Tuesday, April 27, 2010

Gringa Faux Pas Part 3

The maid tells me I am very brave for staying out at this house by myself. She is not the first person to tell me this, and I'm sure she won't be the last. Americans and Mexicans alike have said the same thing, although truth be told I'm not sure why. I am living in a beautiful house surrounded by an (almost) invincible wall, with my own guard dog with a deep ferocious bark but cheery disposition, a night watchman, and, for good measure, a big ass machete next to the bed. (The machete was already there, mind you...I would never actually pick a machete as my weapon of choice).
So anyway, she tells me how "valiente" I am, and I tell her all the things stated here about how I really don't feel that brave, and then this supposedly kind-hearted woman throws it in my face: "Bueno, valiente, sí, pero con miedo de arañas."
So okay, it wasn't that big of a spider...but it was a pretty f*ing big spider just the same. I mean, as far as big spiders go, this one was not that big...but if it attacked me, say, it could have easily gotten ahold of and bitten into my big toe.
So what if I'm bad with spiders? So what if, when the maid came in after I'd scaled the wall, the first thing she saw was a tupperware container on the stairs, upside down, with four cans of tuna fish stacked on top so the wily creature couldn't escape to find its way onto my face in the middle of the night? So what if I was going to leave it trapped there all day until the night watchman came back and took care of it? SO WHAT, PEOPLE? WHY ARE YOU LOOKING AT ME LIKE I'M CRAZY?

Gringa Faux Pas Part 2

I take the dog on a walk in the mornings, usually after the night watchman has left for the day. I lock the gate in the wall around the house, and usually carry the keys, the leash and my ipod with me on the walk. This morning, however, I decide that I could hide the keys somewhere so I don't have to carry them. I could hide them...on a ledge inside the gate. So I reach up, put the keys on the ledge and try to move them back so they're harder to see. Farther...farther...until they fall down the other side where I can't get them.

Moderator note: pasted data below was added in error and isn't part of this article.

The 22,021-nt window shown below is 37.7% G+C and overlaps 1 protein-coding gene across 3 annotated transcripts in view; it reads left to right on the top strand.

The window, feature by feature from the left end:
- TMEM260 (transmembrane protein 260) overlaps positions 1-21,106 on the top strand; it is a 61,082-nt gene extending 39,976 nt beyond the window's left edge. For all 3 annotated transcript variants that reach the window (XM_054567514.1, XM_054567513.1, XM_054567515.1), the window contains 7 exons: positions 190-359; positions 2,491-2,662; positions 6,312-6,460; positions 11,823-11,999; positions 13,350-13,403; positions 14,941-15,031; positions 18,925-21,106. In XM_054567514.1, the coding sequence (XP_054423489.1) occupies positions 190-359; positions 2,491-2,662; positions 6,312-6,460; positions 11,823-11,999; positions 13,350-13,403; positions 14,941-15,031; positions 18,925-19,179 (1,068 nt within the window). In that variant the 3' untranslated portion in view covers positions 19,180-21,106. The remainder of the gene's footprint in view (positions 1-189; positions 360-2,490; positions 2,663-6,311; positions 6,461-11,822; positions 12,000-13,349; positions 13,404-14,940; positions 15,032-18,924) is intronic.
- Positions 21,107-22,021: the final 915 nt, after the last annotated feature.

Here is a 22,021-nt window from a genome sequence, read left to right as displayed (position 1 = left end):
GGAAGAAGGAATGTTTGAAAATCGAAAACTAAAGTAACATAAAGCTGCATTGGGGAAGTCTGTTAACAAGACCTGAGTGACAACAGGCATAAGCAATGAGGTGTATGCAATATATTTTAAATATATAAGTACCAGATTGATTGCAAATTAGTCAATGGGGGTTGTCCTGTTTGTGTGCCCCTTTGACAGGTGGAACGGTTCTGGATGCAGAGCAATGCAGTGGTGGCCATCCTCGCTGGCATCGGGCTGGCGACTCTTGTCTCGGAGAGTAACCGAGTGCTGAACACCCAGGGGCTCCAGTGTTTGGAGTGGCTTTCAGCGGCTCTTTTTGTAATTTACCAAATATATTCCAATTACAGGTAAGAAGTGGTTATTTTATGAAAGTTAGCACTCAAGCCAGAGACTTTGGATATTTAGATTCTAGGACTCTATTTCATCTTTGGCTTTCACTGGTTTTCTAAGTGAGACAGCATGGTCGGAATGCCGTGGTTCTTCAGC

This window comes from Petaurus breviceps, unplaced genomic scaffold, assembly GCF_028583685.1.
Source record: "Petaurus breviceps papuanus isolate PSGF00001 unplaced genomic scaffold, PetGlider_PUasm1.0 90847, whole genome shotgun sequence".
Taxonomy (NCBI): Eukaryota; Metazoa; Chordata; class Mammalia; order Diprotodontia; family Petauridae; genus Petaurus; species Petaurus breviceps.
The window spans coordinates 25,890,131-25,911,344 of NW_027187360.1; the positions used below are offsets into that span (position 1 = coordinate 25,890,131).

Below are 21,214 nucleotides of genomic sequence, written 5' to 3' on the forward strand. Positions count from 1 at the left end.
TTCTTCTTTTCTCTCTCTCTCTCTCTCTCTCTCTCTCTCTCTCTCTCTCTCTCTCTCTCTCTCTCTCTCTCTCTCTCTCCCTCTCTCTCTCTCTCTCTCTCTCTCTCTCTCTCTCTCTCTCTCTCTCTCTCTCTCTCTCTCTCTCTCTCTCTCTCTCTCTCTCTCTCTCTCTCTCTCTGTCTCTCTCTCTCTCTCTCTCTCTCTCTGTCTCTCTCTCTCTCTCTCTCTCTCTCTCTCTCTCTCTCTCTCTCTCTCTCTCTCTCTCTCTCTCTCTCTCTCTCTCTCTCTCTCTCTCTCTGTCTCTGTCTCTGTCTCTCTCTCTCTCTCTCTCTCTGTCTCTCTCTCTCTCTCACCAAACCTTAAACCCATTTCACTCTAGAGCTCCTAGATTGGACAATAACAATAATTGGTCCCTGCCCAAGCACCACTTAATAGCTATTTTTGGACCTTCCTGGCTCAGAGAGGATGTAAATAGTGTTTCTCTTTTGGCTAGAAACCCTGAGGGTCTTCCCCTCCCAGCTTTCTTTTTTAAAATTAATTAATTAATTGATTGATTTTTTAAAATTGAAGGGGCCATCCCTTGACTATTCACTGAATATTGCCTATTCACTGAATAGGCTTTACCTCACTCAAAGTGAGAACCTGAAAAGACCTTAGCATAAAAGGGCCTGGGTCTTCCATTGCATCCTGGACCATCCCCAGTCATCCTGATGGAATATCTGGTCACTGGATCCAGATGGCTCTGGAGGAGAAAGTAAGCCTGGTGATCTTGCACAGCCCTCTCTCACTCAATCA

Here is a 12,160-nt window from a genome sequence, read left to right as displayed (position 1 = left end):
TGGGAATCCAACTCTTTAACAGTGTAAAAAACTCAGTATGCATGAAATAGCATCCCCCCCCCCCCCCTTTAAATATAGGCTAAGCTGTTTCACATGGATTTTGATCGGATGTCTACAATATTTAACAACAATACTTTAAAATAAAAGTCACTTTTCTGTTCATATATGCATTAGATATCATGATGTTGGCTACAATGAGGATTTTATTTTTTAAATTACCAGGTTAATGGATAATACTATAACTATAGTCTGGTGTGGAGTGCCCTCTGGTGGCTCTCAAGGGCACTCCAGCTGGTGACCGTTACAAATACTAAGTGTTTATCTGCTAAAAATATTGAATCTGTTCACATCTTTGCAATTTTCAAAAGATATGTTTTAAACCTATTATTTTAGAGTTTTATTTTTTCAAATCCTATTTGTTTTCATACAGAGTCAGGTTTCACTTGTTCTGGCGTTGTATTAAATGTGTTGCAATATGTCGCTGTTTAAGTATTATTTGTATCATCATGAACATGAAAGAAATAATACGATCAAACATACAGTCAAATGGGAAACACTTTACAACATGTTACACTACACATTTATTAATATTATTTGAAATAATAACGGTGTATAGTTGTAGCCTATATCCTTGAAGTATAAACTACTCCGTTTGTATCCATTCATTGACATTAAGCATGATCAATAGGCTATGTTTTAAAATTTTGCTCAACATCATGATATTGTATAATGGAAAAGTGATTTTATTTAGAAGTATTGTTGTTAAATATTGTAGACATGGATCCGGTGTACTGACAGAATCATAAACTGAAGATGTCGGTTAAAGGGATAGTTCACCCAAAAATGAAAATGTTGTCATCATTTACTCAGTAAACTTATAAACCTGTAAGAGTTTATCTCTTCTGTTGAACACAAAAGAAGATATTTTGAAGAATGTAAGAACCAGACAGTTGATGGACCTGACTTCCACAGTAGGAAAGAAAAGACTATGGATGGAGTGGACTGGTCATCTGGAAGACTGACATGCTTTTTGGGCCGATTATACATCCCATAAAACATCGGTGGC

The night watchman has a key, but he's gone.
The pool guy, who's coming in about two hours, doesn't have a key.
I am supposed to meet someone for breakfast in two hours.
I don't have the truck key, my phone, any water, or enough sunblock.
I do have the dog, his leash, and my ipod.
I go for a walk (why not, after all?)
I come back and walk all the way around the wall surrounding the house.
I find a spot where I can -- albeit awkwardly -- climb over.
I climb over.
I am opening the gate from the inside -- covered in dirt, leaves and probably bugs -- when the maid walks up...a day early and five minutes too late.

Gringa Faux Pas Part 1

I go into a store to buy "saldo" (minutes) to recharge my cell phone, and it turns out they can do it immediately online by simply entering your phone number and the amount you've added. All you need is your phone number...which I don't have and can't find in my phone. After about 5 minutes of holding up the line, the guy behind the counter takes my phone and calls his phone to find out my number for me.
Oops. :)

Sunday, April 25, 2010

My Relationship with Me

The moonlight is bright outside, illuminating the waves as they beat against the shore. There are birds calling from the water’s edge, and I imagine they are feasting on their kinsman with a broken wing that the dog wouldn’t stop bothering on the walk today. I should be disturbed by this, but I am too busy feeling the breeze’s fingers through my hair, still damp from my afternoon dunking. My ears are full of so many sounds I cannot yet discern – I think I hear frogs, now and then a gecko, once in a great while a Mexican song, whistled or sung. I am here to heal, and these sounds will become a mother’s hum to me, rocking me to sleep.